First, I am sure the speed sensor/speedo/odo is picked from the transmission output shaft, the way it's always been. The only thing on the front tires should be the ABS/stabilitrack high resolution wheel speed sensors. I did some math out. Lately I've been trying to use the revs/mile spec of the tire rather than just calculating the static diameter of the tire. Not all tires are the same, and I believe revs/mile take into account actual tread height and a loaded tire. However, I could not find revs/mile for the exact (Porsche-spec) Pirelli's they selected. What I did find was that the taller/wider the tire, the less the difference was between static and dynamic diameter. Therefore, I determined that the front tires have a ~3% shorter dynamic/effective diameter and the rear tires have a ~2% dynamic/effective diameter. The factory Michelins do have a revs/mile spec, which I used natively. Comparing the factory rear tire, to the Pirelli selected, I came up with a very good 1% error. Specifically the new rear tires will cause the speedometer/odo to rear 1% slower since they have a 1% taller dynamic diameter. However the front is actually 2.5% taller than stock. Accounting for 7.5/32" worth of tread wear, you could end up with a ~1.5-2%% shorter tire, meaning the system may be programmed for up to 2% tread depth variation just from wear alone. With a little safety factor, that should be ok. BUT, since you are starting with a bias, and the fronts have gotten taller than the rear's have, with worn rear tires, you could be looking at a 3.5% variation, which could begin to exceed the factory margin of safety. Considering the stabilitrack system will get a lot of use in the snow, I'm not sure excited about this swap (I also don't know what Porsche-spec tires means). Mainly because the system may not perform optimally leading to false conclusions about the car's snow abilities.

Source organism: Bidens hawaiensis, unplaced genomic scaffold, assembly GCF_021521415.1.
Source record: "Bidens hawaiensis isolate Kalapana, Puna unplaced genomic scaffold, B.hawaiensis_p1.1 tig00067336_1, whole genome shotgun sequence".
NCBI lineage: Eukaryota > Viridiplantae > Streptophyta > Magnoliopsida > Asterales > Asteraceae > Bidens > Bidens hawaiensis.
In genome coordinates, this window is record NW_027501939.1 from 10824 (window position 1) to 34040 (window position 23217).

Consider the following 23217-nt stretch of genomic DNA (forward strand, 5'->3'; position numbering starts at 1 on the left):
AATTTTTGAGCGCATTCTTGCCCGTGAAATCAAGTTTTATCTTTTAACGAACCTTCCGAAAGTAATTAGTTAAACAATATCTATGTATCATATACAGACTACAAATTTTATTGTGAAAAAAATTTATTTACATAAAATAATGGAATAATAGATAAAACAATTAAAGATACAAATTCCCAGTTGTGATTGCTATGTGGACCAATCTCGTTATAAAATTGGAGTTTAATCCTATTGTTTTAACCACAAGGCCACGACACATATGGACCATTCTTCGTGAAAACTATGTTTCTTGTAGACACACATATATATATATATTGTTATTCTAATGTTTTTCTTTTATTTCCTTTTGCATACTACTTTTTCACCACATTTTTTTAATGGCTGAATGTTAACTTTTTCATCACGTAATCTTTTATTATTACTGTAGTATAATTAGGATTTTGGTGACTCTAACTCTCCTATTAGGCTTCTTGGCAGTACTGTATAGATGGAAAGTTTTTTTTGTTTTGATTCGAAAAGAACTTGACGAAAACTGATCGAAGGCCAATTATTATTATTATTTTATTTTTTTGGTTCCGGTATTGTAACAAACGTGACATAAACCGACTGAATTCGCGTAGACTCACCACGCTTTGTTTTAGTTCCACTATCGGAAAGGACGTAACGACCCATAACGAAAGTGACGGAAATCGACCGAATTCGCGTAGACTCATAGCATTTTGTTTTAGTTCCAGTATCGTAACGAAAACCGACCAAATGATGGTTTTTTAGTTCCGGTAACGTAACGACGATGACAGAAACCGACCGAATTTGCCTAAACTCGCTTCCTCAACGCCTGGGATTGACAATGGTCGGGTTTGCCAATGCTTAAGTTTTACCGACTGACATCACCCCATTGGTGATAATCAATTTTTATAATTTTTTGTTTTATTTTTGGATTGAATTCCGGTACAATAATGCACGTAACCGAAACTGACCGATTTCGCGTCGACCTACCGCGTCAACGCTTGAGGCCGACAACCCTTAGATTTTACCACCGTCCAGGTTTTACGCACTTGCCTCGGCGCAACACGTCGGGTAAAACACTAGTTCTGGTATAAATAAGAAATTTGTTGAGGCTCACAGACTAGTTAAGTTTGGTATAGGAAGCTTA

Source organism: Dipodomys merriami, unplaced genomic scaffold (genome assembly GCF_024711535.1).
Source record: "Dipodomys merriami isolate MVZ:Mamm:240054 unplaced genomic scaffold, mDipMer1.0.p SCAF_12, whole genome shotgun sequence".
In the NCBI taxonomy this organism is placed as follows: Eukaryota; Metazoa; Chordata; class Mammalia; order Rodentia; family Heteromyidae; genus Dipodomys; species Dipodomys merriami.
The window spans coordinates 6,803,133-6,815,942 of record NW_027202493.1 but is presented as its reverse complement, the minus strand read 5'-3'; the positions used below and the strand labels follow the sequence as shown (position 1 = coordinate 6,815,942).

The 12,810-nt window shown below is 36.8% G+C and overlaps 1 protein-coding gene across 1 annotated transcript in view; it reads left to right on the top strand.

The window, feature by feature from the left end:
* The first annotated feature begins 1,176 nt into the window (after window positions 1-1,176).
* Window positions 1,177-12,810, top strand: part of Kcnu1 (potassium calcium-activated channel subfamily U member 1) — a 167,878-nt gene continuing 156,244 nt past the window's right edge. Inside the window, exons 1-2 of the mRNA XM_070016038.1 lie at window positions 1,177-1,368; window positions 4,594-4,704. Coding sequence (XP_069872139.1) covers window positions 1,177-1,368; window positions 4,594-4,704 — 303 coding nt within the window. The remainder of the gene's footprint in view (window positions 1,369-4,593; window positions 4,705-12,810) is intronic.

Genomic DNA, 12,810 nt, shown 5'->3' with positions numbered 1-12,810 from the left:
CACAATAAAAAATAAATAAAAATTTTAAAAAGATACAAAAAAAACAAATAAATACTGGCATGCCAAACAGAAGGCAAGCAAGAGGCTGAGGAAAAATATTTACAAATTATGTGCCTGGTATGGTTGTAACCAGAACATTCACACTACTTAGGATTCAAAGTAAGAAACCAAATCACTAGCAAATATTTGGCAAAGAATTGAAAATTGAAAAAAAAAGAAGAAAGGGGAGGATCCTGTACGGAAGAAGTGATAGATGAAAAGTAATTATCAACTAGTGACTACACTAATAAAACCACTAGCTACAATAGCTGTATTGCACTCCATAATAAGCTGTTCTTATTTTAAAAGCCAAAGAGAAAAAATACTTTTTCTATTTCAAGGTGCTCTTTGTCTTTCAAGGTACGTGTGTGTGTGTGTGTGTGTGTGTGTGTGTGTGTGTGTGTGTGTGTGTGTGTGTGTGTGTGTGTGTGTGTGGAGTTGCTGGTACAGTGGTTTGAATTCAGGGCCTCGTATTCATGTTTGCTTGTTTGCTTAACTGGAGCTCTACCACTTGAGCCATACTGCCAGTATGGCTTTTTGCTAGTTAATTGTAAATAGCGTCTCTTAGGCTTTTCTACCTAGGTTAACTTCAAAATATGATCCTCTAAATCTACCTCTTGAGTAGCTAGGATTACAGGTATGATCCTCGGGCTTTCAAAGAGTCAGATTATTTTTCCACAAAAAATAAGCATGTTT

• kevm14 kevm14 Posts:

    So 3.5% is the variation with worn rear Pirelli snows and new front Pirelli snows. Not a likely scenario on this trip. Also, with worn fronts and new rears, the gap comes to within 0.2% of the factory front/rear bias. Kind of interesting. In short, wearing the fronts out faster than the rears will improve the situation. Wearing the rears out faster than the fronts will potentially put the system beyond the safety factor programmed to account for a tread wear deviation. I suppose the practical advice would be to avoid spinning the rears and that's going to be hard to heed...

  • edbradley edbradley Posts:

    Snow tires at LA's ambient temperatures - anytime of the year - bold move.